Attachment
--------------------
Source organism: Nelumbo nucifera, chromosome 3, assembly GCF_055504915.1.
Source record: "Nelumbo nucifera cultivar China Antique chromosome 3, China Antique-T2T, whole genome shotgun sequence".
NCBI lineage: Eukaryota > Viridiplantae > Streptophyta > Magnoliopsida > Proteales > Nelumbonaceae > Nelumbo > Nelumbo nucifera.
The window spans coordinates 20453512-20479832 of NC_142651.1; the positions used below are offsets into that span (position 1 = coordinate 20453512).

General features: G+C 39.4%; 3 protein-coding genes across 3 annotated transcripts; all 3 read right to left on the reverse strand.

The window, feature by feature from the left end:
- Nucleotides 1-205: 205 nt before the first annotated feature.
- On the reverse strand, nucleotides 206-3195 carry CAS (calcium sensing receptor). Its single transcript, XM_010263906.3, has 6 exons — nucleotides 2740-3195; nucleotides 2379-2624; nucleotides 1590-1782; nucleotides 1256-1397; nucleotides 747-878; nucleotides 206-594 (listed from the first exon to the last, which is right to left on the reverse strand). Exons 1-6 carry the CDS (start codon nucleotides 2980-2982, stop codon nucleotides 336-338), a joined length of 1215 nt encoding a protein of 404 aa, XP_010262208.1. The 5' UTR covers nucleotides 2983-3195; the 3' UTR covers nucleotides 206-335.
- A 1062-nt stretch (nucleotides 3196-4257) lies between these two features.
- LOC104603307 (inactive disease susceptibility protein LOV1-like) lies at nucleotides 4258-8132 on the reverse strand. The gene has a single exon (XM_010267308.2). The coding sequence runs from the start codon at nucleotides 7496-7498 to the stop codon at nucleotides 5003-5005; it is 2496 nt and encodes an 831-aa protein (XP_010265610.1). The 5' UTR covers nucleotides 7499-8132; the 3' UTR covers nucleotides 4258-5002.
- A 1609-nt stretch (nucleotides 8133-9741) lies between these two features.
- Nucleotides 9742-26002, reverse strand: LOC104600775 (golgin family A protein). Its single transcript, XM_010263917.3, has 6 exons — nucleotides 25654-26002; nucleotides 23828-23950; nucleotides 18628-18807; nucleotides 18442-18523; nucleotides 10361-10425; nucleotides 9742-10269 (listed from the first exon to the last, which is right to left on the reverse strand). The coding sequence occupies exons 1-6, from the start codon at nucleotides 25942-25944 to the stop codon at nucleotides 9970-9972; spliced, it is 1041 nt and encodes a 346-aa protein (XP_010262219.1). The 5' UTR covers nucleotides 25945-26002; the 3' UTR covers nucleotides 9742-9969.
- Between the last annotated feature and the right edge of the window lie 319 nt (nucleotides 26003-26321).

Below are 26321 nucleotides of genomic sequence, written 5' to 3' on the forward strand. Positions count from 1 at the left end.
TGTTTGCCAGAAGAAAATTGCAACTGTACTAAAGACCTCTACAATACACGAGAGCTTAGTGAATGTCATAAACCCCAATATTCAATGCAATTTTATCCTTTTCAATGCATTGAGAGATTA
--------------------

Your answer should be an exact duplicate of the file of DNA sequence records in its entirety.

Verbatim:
Source organism: Nelumbo nucifera, chromosome 3, assembly GCF_055504915.1.
Source record: "Nelumbo nucifera cultivar China Antique chromosome 3, China Antique-T2T, whole genome shotgun sequence".
NCBI lineage: Eukaryota > Viridiplantae > Streptophyta > Magnoliopsida > Proteales > Nelumbonaceae > Nelumbo > Nelumbo nucifera.
The window spans coordinates 20453512-20479832 of NC_142651.1; the positions used below are offsets into that span (position 1 = coordinate 20453512).

General features: G+C 39.4%; 3 protein-coding genes across 3 annotated transcripts; all 3 read right to left on the reverse strand.

The window, feature by feature from the left end:
- Nucleotides 1-205: 205 nt before the first annotated feature.
- On the reverse strand, nucleotides 206-3195 carry CAS (calcium sensing receptor). Its single transcript, XM_010263906.3, has 6 exons — nucleotides 2740-3195; nucleotides 2379-2624; nucleotides 1590-1782; nucleotides 1256-1397; nucleotides 747-878; nucleotides 206-594 (listed from the first exon to the last, which is right to left on the reverse strand). Exons 1-6 carry the CDS (start codon nucleotides 2980-2982, stop codon nucleotides 336-338), a joined length of 1215 nt encoding a protein of 404 aa, XP_010262208.1. The 5' UTR covers nucleotides 2983-3195; the 3' UTR covers nucleotides 206-335.
- A 1062-nt stretch (nucleotides 3196-4257) lies between these two features.
- LOC104603307 (inactive disease susceptibility protein LOV1-like) lies at nucleotides 4258-8132 on the reverse strand. The gene has a single exon (XM_010267308.2). The coding sequence runs from the start codon at nucleotides 7496-7498 to the stop codon at nucleotides 5003-5005; it is 2496 nt and encodes an 831-aa protein (XP_010265610.1). The 5' UTR covers nucleotides 7499-8132; the 3' UTR covers nucleotides 4258-5002.
- A 1609-nt stretch (nucleotides 8133-9741) lies between these two features.
- Nucleotides 9742-26002, reverse strand: LOC104600775 (golgin family A protein). Its single transcript, XM_010263917.3, has 6 exons — nucleotides 25654-26002; nucleotides 23828-23950; nucleotides 18628-18807; nucleotides 18442-18523; nucleotides 10361-10425; nucleotides 9742-10269 (listed from the first exon to the last, which is right to left on the reverse strand). The coding sequence occupies exons 1-6, from the start codon at nucleotides 25942-25944 to the stop codon at nucleotides 9970-9972; spliced, it is 1041 nt and encodes a 346-aa protein (XP_010262219.1). The 5' UTR covers nucleotides 25945-26002; the 3' UTR covers nucleotides 9742-9969.
- Between the last annotated feature and the right edge of the window lie 319 nt (nucleotides 26003-26321).

Below are 26321 nucleotides of genomic sequence, written 5' to 3' on the forward strand. Positions count from 1 at the left end.
TGTTTGCCAGAAGAAAATTGCAACTGTACTAAAGACCTCTACAATACACGAGAGCTTAGTGAATGTCATAAACCCCAATATTCAATGCAATTTTATCCTTTTCAATGCATTGAGAGATTA